The Ultimate Question–A Disruptive Concept

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Book Review: The Ultimate Question, by Fred Reichheld, the Harvard Business School Press, ISBN 1-5319-783-9

Last year I wrote an e-book on Voice of the Customer. I should have stayed in bed.

As a matter of fact I did, spending 10 months of 2006 recovering from a stroke. I should have spent 3 hours of that time absorbing Reichheld’s new book “The Ultimate Question” because Reichheld convinced me that time spent on customer satisfaction measurement was time wasted

Reichheld’s concept is devastatingly simple. You can throw away all customer satisfaction interviews and replace then with one (ultimate) question:

On a scale 0f 0 to 10, how likely are you to recommend our company to a friend or colleague?



Anyone who gives you an answer 9 or 10 is a Promoter. Those answering 7 or 8 are Passively satisfied. A customer that answer 6 or less is designated a Detractor.

All you have to do is subtract the percentage of Detractors from the Percentage of Promoters and you come up with a Net Promoter Score (NPS) which correlates highly with growth and profits.

Put in a formula: NPS = P-D.

That’s it. Game over.

Promoters represent an active sales staff getting others to try out the company.

The Passives refer others at a rate less than half of Promoters and will switch allegiance at the whiff of a better deal.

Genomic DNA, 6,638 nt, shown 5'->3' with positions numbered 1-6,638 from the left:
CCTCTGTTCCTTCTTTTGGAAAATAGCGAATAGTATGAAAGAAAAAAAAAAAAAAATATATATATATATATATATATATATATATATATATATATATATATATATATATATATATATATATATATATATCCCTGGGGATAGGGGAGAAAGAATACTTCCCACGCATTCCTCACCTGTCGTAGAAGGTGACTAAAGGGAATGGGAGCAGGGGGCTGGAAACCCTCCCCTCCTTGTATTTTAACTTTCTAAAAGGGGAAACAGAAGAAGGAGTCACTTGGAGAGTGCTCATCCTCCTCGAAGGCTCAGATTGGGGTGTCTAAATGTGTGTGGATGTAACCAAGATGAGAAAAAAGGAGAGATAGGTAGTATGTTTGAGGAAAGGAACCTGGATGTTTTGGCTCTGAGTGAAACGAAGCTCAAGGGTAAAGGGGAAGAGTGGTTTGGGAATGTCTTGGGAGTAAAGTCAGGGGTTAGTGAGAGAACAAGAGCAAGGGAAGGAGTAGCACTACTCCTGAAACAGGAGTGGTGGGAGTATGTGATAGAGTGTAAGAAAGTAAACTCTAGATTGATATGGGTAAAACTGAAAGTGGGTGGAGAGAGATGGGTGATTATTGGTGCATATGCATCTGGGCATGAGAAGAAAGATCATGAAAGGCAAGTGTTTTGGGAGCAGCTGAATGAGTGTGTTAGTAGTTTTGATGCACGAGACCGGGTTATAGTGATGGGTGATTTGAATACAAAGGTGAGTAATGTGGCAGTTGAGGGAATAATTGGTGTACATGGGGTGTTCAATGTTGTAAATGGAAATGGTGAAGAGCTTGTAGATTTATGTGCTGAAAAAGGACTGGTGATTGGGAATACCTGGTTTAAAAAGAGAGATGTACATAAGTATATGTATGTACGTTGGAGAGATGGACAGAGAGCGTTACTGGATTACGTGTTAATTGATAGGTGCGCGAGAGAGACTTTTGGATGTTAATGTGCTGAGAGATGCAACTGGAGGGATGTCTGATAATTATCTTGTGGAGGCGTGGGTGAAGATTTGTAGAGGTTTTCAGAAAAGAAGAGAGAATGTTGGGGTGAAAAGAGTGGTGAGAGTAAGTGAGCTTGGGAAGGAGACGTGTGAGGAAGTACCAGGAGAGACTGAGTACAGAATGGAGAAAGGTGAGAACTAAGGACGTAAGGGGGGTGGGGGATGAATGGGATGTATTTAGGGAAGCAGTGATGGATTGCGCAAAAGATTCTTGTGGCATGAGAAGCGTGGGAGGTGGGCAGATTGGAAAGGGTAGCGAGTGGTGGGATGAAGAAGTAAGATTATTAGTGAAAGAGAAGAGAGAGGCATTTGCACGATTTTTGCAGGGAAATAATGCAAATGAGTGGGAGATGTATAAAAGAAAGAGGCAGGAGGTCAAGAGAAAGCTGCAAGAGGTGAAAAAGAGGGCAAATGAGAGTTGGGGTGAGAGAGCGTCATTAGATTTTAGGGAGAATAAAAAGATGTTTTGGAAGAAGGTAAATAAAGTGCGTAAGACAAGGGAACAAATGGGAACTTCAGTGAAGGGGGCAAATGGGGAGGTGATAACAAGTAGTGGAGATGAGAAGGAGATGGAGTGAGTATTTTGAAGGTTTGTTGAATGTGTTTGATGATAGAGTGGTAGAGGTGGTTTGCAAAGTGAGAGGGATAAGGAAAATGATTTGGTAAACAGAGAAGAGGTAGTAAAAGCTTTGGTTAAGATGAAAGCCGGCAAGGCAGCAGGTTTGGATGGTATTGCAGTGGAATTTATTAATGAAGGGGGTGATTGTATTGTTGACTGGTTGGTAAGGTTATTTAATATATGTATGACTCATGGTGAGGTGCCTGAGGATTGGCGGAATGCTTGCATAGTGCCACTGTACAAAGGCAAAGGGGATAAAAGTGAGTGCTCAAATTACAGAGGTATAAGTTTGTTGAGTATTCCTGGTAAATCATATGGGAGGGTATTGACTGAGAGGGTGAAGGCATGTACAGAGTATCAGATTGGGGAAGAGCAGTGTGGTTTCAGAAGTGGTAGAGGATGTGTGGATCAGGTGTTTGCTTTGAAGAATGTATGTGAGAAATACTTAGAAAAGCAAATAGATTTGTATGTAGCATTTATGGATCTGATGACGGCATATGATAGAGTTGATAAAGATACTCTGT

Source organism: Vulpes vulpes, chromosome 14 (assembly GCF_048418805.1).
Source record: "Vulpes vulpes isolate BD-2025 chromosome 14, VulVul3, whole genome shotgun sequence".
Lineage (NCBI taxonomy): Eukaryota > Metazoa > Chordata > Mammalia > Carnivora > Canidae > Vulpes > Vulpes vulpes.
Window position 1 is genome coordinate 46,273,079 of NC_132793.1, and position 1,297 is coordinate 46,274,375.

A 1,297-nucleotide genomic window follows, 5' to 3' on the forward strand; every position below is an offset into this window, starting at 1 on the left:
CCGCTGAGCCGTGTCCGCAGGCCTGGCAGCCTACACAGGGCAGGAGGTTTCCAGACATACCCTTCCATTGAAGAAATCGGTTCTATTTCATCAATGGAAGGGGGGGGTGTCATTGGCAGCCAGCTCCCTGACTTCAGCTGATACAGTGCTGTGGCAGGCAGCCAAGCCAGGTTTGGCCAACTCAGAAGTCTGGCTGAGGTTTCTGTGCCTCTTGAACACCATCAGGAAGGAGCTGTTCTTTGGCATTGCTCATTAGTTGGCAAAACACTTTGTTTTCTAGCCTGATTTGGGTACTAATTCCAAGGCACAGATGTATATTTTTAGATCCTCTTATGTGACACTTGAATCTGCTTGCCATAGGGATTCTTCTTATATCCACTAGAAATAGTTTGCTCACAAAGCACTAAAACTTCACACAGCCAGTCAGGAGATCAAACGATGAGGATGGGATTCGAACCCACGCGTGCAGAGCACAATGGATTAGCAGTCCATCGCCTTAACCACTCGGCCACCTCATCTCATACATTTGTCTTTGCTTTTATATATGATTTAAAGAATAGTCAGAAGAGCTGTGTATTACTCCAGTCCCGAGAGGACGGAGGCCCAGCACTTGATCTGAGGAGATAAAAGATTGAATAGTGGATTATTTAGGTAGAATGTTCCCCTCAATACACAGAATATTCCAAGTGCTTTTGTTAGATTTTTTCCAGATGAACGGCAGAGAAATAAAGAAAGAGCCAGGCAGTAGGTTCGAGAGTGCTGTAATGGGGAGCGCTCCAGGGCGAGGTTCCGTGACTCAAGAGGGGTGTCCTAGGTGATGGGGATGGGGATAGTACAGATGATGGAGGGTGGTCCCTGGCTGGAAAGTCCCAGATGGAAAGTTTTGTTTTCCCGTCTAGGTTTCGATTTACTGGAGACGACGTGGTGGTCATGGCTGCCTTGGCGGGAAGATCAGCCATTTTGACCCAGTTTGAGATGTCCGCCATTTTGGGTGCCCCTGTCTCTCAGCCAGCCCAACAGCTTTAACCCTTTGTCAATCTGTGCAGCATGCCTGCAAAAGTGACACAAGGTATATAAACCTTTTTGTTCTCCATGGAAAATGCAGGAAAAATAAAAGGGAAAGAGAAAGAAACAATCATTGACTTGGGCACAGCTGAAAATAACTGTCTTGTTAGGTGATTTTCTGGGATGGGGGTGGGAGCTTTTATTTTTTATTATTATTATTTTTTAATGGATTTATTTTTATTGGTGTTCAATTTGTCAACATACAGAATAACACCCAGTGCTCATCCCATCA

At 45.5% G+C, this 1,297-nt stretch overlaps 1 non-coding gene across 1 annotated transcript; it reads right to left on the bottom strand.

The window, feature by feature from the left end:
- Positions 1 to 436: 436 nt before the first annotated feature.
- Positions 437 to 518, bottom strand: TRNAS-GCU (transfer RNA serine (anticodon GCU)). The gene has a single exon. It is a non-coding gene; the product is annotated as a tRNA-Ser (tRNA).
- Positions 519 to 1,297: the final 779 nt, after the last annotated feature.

The detractors are annoyed go around bad-mouthing the company, turning off prospects and demoralizing staff (they are good for 80% of negative referrals). “They suck the life out of a firm” declares Reichheld.

Imagine if you enjoyed 1,000,000 customers of which 60% are shouting “They are great people!!” while 40% were calling out just as loudly “They are no good crooks!!”

It is not a growth scenario.

But Reichheld takes more than 200 pages to tell his complete story, chock full of examples from such customer-oriented corporations as Enterprise Car Rental, Intuit Software, Southwest and Jet Blue Airlines, Dell and other icons.

Reichheld used the (unbillable?) hours of the Bain and Company consultants to verify the effectiveness of NPS with detailed analyses of growth and profits.

The average NPS of corporation in the USA is less than 10%

But the are some notable exceptions. Dell Computers enjoys a healthy 50%. Included in Reichheld’s list of “NPS Stars” are

Harley-Davidson, 81%
Amazon.com, 73%
Apple Computers, 66%
Cisco, 57%
Fed Ex, 56%
Southwest Airlines, 51%



Bain consultants found that am industry NPS leader was 2.5 times more profitable than their closest competitor. No wonder that General Electric is rolling out NPS across divisional lines as a kind if Six Sigma for loyalty.

The disruptive element of Reichheld’s story is his devastating critique of customer satisfaction measurement as a “pseudo science”. It is not positive news for customer satisfaction researchers.

Richheld gives a number of reasons in his chapter “Why Customer Satisfaction Surveys Fail”, as summarized briefly below:

10. Too many surveys, too many questions. Companies and customers get swamped with megabytes of Customer Survey questions and answers. Which they can’t process properly.